Saving Normal: An Insider's Revolt against Out-of-Control Psychiatric Diagnosis, DSM-5, Big Pharma, and the Medicalization of Ordinary Life by Allen, M.D. Frances M.D. |, Hardcover | Barnes & Noble
Saving Normal: An Insider's Revolt Against Out-of-Control Psychiatric Diagnosis, DSM-5, Big Pharma, and the Medicalization of Ordinary Life

Saving Normal: An Insider's Revolt Against Out-of-Control Psychiatric Diagnosis, DSM-5, Big Pharma, and the Medicalization of Ordinary Life

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by Allen, M.D. Frances M.D.
     
 

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From "the most powerful psychiatrist in America" (New York Times) and "the man who wrote the book on mental illness" (Wired), a deeply fascinating and urgently important critique of the widespread medicalization of normality

Anyone living a full, rich life experiences ups and downs, stresses, disappointments, sorrows, and setbacks. These challenges

Overview

From "the most powerful psychiatrist in America" (New York Times) and "the man who wrote the book on mental illness" (Wired), a deeply fascinating and urgently important critique of the widespread medicalization of normality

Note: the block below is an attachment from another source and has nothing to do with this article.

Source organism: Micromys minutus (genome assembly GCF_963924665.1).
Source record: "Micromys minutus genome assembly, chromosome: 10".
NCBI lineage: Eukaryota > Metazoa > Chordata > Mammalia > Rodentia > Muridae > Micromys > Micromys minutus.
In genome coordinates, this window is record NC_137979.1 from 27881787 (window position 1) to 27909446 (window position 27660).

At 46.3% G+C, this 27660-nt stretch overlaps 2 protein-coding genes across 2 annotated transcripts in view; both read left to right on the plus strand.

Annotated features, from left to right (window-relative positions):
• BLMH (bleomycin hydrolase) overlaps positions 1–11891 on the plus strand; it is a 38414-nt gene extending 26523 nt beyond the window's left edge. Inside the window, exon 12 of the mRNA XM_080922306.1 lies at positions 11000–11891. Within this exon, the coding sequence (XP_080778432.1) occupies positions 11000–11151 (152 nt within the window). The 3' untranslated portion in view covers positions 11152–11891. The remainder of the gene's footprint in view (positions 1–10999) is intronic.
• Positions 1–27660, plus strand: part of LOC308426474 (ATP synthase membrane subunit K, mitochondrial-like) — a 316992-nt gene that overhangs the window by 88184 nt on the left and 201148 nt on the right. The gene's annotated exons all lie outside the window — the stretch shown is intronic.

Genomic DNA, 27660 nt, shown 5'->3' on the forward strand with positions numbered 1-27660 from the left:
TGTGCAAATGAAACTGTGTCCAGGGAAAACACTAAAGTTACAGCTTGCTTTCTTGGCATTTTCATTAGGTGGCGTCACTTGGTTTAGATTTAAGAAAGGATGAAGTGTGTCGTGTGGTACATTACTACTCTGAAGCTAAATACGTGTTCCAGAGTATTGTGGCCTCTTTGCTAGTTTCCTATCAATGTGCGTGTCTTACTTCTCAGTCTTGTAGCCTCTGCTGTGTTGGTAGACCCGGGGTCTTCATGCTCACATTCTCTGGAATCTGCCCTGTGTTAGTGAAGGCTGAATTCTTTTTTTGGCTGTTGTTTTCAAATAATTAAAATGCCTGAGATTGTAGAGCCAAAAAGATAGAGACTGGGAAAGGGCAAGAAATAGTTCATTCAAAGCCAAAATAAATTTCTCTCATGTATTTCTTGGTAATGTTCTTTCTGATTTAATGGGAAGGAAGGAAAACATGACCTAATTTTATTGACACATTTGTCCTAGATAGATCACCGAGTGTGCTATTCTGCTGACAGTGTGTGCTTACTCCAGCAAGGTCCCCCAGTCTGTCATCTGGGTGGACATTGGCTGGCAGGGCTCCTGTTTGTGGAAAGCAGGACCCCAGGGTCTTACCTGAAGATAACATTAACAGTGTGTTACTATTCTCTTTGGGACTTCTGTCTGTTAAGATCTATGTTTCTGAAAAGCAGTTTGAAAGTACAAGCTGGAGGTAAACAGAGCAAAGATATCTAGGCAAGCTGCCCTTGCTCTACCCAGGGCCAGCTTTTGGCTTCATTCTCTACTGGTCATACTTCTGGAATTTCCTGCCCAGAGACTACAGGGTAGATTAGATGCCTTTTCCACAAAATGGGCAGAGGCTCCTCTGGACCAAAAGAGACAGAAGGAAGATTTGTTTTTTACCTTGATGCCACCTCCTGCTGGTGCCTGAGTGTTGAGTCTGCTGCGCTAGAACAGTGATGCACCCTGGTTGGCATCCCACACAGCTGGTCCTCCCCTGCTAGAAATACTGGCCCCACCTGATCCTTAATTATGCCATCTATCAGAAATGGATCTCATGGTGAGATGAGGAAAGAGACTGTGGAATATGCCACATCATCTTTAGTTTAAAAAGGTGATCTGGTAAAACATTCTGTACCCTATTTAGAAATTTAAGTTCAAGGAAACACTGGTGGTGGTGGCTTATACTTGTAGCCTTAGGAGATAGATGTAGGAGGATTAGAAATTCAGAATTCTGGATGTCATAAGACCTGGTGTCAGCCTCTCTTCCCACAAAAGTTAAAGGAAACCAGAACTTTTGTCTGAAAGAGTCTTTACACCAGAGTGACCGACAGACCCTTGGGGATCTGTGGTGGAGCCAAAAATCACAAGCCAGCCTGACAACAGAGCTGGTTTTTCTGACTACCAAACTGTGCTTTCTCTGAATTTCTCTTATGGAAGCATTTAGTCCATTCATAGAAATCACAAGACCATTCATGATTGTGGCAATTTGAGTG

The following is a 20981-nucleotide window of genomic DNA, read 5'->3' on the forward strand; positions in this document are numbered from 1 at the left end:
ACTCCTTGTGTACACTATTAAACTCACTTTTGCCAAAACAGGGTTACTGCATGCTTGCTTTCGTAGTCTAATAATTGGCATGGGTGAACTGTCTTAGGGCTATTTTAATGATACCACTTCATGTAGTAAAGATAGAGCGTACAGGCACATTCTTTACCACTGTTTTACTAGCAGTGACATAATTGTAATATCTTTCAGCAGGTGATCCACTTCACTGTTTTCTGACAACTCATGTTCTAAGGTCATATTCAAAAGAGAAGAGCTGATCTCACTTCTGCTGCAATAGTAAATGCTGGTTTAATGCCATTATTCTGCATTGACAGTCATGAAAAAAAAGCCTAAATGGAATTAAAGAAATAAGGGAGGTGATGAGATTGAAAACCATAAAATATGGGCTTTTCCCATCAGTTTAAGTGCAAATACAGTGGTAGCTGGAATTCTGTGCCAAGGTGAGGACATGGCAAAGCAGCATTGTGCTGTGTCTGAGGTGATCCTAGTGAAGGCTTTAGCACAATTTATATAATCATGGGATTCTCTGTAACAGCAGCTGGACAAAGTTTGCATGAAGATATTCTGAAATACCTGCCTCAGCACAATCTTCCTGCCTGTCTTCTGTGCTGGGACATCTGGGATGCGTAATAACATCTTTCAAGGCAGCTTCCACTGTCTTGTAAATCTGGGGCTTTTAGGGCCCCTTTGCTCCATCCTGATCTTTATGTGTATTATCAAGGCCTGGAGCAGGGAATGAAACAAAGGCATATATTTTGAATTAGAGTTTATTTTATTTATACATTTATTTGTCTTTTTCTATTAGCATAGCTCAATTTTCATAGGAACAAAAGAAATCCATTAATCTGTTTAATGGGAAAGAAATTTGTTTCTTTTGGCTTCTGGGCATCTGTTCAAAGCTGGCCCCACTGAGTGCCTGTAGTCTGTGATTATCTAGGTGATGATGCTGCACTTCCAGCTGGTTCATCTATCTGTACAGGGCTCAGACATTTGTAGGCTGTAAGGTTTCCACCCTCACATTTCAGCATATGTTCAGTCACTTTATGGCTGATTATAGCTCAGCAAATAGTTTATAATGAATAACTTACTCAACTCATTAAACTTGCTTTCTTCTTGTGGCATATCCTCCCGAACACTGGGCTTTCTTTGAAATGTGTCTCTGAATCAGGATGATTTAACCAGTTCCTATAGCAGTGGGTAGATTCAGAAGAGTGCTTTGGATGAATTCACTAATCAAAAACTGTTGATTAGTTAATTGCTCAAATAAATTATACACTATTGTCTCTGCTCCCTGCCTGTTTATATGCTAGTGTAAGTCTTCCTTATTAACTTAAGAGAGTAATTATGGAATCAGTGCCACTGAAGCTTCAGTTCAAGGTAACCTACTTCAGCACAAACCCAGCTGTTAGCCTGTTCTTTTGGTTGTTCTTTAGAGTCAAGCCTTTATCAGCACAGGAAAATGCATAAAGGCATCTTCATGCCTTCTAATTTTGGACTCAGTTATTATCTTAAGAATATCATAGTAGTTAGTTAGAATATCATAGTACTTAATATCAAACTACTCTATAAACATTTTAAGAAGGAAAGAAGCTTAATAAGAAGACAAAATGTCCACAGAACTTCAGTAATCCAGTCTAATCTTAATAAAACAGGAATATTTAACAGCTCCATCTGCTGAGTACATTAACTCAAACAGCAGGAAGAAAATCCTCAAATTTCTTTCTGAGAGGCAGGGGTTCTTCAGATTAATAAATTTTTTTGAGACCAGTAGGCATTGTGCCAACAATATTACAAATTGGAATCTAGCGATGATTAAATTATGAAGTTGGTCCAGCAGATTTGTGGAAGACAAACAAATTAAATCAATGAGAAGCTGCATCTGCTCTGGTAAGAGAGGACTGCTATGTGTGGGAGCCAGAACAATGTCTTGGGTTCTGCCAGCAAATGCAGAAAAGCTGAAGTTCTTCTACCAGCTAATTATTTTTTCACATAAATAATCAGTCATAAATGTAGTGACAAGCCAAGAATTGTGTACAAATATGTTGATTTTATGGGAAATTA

Anyone living a full, rich life experiences ups and downs, stresses, disappointments, sorrows, and setbacks. These challenges are a normal part of being human, and they should not be treated as psychiatric disease. However, today millions of people who are really no more than "worried well" are being diagnosed as having a mental disorder and are receiving unnecessary treatment. In Saving Normal, Allen Frances, one of the world's most influential psychiatrists, warns that mislabeling everyday problems as mental illness has shocking implications for individuals and society: stigmatizing a healthy person as mentally ill leads to unnecessary, harmful medications, the narrowing of horizons, misallocation of medical resources, and draining of the budgets of families and the nation. We also shift responsibility for our mental well-being away from our own naturally resilient and self-healing brains, which have kept us sane for hundreds of thousands of years, and into the hands of "Big Pharma," who are reaping multi-billion-dollar profits.